1. Not just 1, India set to get 3 mega oil giants soon

Not just 1, India set to get 3 mega oil giants soon

While ONGC is on the verge of acquiring the government’s 51.11% stake in oil retailer HPCL, the government has lined up two more such big mergers under a grand plan to create three oil PSUs with integrated operations.

By: and | New Delhi | Published: July 18, 2017 6:02 AM
Bharat Petroleum Corporation, ONGC, GAIL The IOC-OIL and BPCL-GAIL transactions could fetch the government close to Rs 31,600 crore as in each case its share in one company will be sold to the other.

While ONGC is on the verge of acquiring the government’s 51.11% stake in oil retailer Hindustan Petroleum Corporation (HPCL), the government has lined up two more such big mergers under a grand plan to create three oil PSUs with integrated operations. Indian Oil Corporation (IOC), the country’s largest company by revenue, is likely to acquire the government’s 66.13% stake in upstream firm Oil India (OIL) while another oil marketer, Bharat Petroleum Corporation (BPCL) is likely to acquire the government’s 54.88% stake in GAIL (India), the dominant gas transporter and marketer.

The IOC-OIL and BPCL-GAIL transactions could fetch the government close to Rs 31,600 crore as in each case its share in one company will be sold to the other. The proposed ONGC-HPCL consolidation is is expected to enrich the exchequer by Rs 29,000 crore as 51.11% government stake in HPCL will be bought by the explorer.

While the ONGC-HPCL transaction will likely go through in a couple of months after the Cabinet approval later this month, the timing of the other two deals would be decided after evaluating how the ONGC-HPCL consolidation pans out, sources said. ONGC could fund its acquisition via a mix of cash and bonds. It would also likely make HPCL a subsidiary as the organisational structures and work cultures are different in the two organisations.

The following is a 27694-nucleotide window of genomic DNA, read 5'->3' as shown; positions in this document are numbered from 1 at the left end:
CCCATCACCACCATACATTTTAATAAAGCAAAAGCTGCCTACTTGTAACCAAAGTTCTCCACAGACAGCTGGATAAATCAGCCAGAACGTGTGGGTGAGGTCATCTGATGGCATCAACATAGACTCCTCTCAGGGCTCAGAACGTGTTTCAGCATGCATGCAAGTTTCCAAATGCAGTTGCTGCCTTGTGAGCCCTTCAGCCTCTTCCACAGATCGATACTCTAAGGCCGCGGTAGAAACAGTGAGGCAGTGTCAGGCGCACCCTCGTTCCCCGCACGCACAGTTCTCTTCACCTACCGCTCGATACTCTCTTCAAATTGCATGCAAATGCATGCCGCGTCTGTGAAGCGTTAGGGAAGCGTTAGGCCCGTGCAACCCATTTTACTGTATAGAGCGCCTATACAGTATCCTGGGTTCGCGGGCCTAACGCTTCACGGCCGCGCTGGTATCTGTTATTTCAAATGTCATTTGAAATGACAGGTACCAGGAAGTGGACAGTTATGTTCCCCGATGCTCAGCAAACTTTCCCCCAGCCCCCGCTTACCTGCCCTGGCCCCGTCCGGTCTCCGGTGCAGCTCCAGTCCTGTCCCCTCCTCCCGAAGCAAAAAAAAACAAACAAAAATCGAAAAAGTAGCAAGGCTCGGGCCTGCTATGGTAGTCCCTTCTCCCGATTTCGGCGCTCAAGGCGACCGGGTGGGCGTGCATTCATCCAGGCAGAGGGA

The same model might be adopted by IOC and BPCL also to keep staff integration issues at bay.

“The plan is to consolidate three upstream companies with three downstream companies to create integrated oil firms on the lines of global practice,” said an official aware of the government’s thinking.

The government is of the view that the consolidation exercise would give financial muscle to these companies to compete with global players like Brazil’s Petrobras if not the biggies like Exxon Mobil and BP to acquire oil assets overseas as well as compete with private sector players in the domestic market. In 2016, BP’s profit before interest and tax, as per replacement cost accounting practice, from downstream business was $5.2 billion whereas that from upstream business was $0.6 billion. Compare this with IOC’s 2016-17 PBT of $4.09 billion.

Besides securing the country’s energy needs, the consolidation of the oil PSUs would generate substantial disinvestment revenue for the Centre to fund developmental projects ahead of national elections in early 2019. The ONGC-HPCL deal alone would fetch about 40% of Rs 72,500 crore disinvestment revenue target for 2017-18. The government’s 54.88% stake in GAIL is likely to cost BPCL about Rs 17,865 crore at current market prices while its 66.13% in OIL might cost IOC Rs 13,735 crore.

Finance minister Arun Jaitley in his 2017-18 Budget speech had said merger of oil companies “will give them capacity to bear higher risks, avail economies of scale, take higher investment decisions and create more value for the stakeholders”. However, analyst believe gains will be limited. “Though there will be benefits such as larger balance sheet, enhanced bankability and strength to absorb oil price volatility, other synergies will be few,” said Deepak Mahurkar, partner and leader, oil and gas industry practice, PwC.

Back in 2004, then oil minister Mani Shankar Aiyar was the first to moot the idea of merging upstream and downstream companies to create integrated companies though the idea was junked as it did not find much favour.

Former Planning Commission member Kirit Parikh had argued against the government’s move. “When these activities are combined into one unit, inefficiency in one activity can be hidden by the efficiency of another. This reduces the incentive to be efficient for the loss-making company and reduces resources for growth and investment for the profit-making company,” Parikh wrote in The Times of India, even as he admitted that one giant oil corporation will increase the bargaining power of the company in purchasing crude in the international market.

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